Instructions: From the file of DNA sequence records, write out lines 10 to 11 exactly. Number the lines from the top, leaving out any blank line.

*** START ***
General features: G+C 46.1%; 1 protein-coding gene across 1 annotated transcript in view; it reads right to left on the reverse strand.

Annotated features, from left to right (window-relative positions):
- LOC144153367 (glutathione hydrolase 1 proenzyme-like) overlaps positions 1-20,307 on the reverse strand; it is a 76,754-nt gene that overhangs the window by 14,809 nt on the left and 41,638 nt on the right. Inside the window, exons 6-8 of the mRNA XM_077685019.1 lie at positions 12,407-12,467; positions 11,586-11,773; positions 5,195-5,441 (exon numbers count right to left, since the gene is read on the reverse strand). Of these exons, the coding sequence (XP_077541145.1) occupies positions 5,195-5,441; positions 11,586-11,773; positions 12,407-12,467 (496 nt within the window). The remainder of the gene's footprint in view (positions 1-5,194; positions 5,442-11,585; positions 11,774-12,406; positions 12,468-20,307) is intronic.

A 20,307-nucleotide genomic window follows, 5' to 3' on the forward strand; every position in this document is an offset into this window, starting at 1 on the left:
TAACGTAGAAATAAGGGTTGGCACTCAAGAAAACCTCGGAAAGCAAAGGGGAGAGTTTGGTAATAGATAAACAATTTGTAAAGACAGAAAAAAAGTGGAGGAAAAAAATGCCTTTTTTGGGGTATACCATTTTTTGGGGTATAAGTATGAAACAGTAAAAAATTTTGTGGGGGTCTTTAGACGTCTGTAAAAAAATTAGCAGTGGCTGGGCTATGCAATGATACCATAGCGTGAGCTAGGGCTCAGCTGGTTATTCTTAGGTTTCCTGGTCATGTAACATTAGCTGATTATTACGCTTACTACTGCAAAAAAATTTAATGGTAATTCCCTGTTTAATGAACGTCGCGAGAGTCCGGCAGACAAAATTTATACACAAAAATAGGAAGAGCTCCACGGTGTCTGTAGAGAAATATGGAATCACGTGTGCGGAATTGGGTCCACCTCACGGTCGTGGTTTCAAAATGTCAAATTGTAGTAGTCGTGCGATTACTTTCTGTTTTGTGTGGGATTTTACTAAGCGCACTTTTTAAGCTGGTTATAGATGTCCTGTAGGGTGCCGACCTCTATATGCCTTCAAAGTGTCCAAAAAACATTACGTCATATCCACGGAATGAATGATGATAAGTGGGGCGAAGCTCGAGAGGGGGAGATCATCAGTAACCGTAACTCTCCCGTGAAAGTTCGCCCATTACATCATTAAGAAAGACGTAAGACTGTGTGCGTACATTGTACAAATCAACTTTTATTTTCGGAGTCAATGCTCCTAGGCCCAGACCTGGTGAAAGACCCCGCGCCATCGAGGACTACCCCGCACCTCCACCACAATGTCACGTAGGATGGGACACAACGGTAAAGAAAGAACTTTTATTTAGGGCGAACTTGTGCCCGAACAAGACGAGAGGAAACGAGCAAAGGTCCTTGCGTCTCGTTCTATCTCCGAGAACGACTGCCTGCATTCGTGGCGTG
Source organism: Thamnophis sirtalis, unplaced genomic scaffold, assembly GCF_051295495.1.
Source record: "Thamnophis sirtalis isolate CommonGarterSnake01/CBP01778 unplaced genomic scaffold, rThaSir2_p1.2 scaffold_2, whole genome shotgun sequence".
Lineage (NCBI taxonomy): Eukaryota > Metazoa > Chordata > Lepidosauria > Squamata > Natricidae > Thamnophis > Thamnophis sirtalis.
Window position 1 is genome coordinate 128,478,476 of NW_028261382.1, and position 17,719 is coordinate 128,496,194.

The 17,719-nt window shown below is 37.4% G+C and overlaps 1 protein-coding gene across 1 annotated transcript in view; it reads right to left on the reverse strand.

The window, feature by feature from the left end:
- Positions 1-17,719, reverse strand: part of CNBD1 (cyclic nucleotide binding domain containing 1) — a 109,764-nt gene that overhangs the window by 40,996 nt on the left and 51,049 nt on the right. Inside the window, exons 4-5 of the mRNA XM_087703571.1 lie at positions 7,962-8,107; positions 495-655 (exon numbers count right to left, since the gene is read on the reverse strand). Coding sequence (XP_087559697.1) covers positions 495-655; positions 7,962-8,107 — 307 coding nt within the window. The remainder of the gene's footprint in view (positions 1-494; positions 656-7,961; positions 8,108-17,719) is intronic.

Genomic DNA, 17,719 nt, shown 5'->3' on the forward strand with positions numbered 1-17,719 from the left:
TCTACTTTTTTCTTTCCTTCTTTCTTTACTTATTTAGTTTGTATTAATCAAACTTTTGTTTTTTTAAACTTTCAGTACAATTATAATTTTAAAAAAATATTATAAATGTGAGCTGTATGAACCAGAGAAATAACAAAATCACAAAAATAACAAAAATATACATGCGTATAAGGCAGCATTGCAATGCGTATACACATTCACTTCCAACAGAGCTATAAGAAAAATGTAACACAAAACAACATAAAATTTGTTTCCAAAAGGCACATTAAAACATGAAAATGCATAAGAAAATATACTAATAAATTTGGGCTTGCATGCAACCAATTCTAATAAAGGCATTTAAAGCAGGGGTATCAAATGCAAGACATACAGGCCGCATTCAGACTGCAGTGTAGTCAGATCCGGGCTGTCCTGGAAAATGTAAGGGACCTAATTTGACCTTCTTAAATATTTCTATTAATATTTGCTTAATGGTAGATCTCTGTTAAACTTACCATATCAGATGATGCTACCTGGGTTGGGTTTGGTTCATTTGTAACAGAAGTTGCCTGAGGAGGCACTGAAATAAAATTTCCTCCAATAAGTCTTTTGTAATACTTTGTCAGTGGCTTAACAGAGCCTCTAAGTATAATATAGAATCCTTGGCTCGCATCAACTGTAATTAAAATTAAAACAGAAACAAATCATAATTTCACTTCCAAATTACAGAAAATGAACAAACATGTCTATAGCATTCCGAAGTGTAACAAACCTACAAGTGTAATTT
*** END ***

The 17,719-nt window shown below is 37.4% G+C and overlaps 1 protein-coding gene across 1 annotated transcript in view; it reads right to left on the reverse strand.

The window, feature by feature from the left end: